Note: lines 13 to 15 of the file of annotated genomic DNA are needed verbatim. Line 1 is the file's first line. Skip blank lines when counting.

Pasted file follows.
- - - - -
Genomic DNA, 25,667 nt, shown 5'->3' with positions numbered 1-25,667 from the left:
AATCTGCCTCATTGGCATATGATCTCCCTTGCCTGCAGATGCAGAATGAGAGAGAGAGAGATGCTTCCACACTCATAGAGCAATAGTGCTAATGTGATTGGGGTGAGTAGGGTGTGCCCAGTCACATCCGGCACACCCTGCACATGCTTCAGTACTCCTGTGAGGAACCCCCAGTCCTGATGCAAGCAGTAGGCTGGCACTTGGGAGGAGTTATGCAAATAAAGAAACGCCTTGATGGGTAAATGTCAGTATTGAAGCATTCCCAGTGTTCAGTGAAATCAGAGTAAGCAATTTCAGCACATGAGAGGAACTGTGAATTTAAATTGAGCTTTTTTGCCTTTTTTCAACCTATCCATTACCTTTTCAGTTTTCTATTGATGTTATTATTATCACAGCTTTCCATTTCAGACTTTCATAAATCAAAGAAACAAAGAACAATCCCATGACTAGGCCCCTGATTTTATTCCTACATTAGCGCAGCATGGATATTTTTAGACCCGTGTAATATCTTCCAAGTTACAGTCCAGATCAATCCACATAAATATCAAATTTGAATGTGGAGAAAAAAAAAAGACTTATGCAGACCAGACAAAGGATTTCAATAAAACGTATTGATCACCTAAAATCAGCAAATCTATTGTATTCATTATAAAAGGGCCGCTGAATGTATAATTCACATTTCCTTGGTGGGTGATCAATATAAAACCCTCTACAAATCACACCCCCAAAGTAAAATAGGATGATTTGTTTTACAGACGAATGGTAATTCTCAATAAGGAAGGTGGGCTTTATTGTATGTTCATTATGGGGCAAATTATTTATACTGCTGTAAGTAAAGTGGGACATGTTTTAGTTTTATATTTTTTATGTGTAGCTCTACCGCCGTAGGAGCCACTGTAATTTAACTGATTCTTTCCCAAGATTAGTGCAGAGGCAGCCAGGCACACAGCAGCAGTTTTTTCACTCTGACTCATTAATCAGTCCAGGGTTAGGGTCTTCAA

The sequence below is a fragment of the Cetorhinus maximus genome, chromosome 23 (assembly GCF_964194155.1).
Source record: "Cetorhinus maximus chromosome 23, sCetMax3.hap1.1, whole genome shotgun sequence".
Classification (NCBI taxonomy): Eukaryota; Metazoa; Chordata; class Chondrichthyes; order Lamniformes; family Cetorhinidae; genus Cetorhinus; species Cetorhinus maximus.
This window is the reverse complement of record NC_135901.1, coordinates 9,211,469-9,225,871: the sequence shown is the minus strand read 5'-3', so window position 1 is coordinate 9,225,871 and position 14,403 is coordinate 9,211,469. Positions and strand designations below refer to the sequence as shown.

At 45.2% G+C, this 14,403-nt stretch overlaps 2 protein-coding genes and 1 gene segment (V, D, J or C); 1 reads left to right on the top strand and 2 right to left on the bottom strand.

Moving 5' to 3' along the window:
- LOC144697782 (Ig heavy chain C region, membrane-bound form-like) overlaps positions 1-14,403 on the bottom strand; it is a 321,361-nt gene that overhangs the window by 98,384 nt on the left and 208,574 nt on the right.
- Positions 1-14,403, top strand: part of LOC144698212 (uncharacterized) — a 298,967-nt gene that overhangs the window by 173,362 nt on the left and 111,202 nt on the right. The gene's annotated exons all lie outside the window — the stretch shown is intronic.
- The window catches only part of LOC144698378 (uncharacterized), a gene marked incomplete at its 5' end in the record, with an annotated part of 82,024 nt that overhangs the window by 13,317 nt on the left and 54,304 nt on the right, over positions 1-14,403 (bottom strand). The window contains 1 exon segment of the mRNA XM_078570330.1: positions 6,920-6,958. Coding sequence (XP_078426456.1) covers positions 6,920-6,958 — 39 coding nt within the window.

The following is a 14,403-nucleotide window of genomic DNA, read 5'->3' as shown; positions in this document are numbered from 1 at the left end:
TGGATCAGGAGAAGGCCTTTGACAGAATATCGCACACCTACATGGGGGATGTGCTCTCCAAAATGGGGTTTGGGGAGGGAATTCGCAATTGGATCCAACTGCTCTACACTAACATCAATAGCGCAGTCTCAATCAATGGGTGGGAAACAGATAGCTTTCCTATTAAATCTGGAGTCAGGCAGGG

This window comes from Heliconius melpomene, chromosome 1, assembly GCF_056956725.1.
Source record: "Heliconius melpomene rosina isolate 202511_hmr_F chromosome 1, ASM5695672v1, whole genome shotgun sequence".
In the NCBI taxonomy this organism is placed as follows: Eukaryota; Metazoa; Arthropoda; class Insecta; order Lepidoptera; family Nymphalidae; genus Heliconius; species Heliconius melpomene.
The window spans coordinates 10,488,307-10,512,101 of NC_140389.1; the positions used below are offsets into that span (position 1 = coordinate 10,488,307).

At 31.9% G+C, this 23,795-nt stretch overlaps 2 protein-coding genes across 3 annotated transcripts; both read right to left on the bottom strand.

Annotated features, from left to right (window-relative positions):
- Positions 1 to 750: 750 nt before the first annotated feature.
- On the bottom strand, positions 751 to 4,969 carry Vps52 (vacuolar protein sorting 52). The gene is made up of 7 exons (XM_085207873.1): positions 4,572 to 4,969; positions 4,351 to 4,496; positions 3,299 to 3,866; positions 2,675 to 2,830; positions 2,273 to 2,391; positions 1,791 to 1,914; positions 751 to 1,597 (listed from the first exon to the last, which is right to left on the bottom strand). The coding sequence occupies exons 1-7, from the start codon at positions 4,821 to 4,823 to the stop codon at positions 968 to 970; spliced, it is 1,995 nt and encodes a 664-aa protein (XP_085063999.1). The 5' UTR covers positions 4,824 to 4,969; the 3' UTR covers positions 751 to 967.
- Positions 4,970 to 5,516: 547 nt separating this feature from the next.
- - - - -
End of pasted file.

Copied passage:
TGGATCAGGAGAAGGCCTTTGACAGAATATCGCACACCTACATGGGGGATGTGCTCTCCAAAATGGGGTTTGGGGAGGGAATTCGCAATTGGATCCAACTGCTCTACACTAACATCAATAGCGCAGTCTCAATCAATGGGTGGGAAACAGATAGCTTTCCTATTAAATCTGGAGTCAGGCAGGG

This window comes from Heliconius melpomene, chromosome 1, assembly GCF_056956725.1.
Source record: "Heliconius melpomene rosina isolate 202511_hmr_F chromosome 1, ASM5695672v1, whole genome shotgun sequence".